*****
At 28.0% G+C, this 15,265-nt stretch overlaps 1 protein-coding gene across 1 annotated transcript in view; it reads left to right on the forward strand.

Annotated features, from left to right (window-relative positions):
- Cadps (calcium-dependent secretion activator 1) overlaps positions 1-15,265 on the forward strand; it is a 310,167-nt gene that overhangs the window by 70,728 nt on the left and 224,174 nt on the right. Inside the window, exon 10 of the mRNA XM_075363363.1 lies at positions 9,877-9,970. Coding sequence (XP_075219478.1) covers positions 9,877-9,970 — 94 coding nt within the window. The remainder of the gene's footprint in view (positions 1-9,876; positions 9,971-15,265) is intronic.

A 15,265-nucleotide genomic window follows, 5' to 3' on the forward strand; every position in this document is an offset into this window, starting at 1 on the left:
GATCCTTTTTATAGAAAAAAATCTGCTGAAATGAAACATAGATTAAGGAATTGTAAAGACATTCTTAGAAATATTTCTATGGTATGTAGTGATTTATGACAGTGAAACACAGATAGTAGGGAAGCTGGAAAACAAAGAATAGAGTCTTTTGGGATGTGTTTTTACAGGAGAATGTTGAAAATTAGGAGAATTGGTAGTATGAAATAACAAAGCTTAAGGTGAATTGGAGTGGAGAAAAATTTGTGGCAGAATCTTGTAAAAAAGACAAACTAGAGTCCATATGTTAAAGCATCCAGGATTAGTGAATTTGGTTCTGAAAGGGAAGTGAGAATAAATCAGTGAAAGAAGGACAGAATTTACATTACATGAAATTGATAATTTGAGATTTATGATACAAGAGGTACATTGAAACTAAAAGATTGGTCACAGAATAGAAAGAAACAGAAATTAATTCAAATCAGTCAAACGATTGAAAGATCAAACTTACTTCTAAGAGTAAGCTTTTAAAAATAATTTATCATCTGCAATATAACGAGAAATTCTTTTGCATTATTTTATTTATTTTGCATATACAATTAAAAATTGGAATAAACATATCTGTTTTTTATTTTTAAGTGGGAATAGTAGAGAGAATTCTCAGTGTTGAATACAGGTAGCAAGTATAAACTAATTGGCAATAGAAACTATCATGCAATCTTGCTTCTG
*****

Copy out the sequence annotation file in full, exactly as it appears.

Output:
At 28.0% G+C, this 15,265-nt stretch overlaps 1 protein-coding gene across 1 annotated transcript in view; it reads left to right on the forward strand.

Annotated features, from left to right (window-relative positions):
- Cadps (calcium-dependent secretion activator 1) overlaps positions 1-15,265 on the forward strand; it is a 310,167-nt gene that overhangs the window by 70,728 nt on the left and 224,174 nt on the right. Inside the window, exon 10 of the mRNA XM_075363363.1 lies at positions 9,877-9,970. Coding sequence (XP_075219478.1) covers positions 9,877-9,970 — 94 coding nt within the window. The remainder of the gene's footprint in view (positions 1-9,876; positions 9,971-15,265) is intronic.

A 15,265-nucleotide genomic window follows, 5' to 3' on the forward strand; every position in this document is an offset into this window, starting at 1 on the left:
GATCCTTTTTATAGAAAAAAATCTGCTGAAATGAAACATAGATTAAGGAATTGTAAAGACATTCTTAGAAATATTTCTATGGTATGTAGTGATTTATGACAGTGAAACACAGATAGTAGGGAAGCTGGAAAACAAAGAATAGAGTCTTTTGGGATGTGTTTTTACAGGAGAATGTTGAAAATTAGGAGAATTGGTAGTATGAAATAACAAAGCTTAAGGTGAATTGGAGTGGAGAAAAATTTGTGGCAGAATCTTGTAAAAAAGACAAACTAGAGTCCATATGTTAAAGCATCCAGGATTAGTGAATTTGGTTCTGAAAGGGAAGTGAGAATAAATCAGTGAAAGAAGGACAGAATTTACATTACATGAAATTGATAATTTGAGATTTATGATACAAGAGGTACATTGAAACTAAAAGATTGGTCACAGAATAGAAAGAAACAGAAATTAATTCAAATCAGTCAAACGATTGAAAGATCAAACTTACTTCTAAGAGTAAGCTTTTAAAAATAATTTATCATCTGCAATATAACGAGAAATTCTTTTGCATTATTTTATTTATTTTGCATATACAATTAAAAATTGGAATAAACATATCTGTTTTTTATTTTTAAGTGGGAATAGTAGAGAGAATTCTCAGTGTTGAATACAGGTAGCAAGTATAAACTAATTGGCAATAGAAACTATCATGCAATCTTGCTTCTG